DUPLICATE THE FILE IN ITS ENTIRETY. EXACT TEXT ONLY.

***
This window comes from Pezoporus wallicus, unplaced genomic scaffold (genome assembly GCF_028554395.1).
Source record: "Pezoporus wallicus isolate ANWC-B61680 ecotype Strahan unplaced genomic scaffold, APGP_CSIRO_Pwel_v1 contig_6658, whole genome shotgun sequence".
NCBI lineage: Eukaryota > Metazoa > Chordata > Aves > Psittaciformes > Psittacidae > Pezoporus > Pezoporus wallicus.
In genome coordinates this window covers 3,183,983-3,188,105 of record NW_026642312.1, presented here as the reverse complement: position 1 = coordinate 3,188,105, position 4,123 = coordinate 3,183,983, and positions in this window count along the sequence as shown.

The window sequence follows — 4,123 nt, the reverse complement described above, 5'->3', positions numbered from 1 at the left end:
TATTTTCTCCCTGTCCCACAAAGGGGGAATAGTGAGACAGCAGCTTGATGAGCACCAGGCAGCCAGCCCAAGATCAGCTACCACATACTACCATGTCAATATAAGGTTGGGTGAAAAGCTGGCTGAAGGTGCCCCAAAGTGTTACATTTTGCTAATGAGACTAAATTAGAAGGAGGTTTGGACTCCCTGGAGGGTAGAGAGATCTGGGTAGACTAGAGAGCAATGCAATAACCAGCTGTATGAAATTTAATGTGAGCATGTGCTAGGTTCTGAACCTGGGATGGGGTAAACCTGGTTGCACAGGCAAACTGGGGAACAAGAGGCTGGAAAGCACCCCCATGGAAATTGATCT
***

This window comes from Pezoporus wallicus, unplaced genomic scaffold (genome assembly GCF_028554395.1).
Source record: "Pezoporus wallicus isolate ANWC-B61680 ecotype Strahan unplaced genomic scaffold, APGP_CSIRO_Pwel_v1 contig_6658, whole genome shotgun sequence".
NCBI lineage: Eukaryota > Metazoa > Chordata > Aves > Psittaciformes > Psittacidae > Pezoporus > Pezoporus wallicus.
In genome coordinates this window covers 3,183,983-3,188,105 of record NW_026642312.1, presented here as the reverse complement: position 1 = coordinate 3,188,105, position 4,123 = coordinate 3,183,983, and positions in this window count along the sequence as shown.

The window sequence follows — 4,123 nt, the reverse complement described above, 5'->3', positions numbered from 1 at the left end:
TATTTTCTCCCTGTCCCACAAAGGGGGAATAGTGAGACAGCAGCTTGATGAGCACCAGGCAGCCAGCCCAAGATCAGCTACCACATACTACCATGTCAATATAAGGTTGGGTGAAAAGCTGGCTGAAGGTGCCCCAAAGTGTTACATTTTGCTAATGAGACTAAATTAGAAGGAGGTTTGGACTCCCTGGAGGGTAGAGAGATCTGGGTAGACTAGAGAGCAATGCAATAACCAGCTGTATGAAATTTAATGTGAGCATGTGCTAGGTTCTGAACCTGGGATGGGGTAAACCTGGTTGCACAGGCAAACTGGGGAACAAGAGGCTGGAAAGCACCCCCATGGAAATTGATCT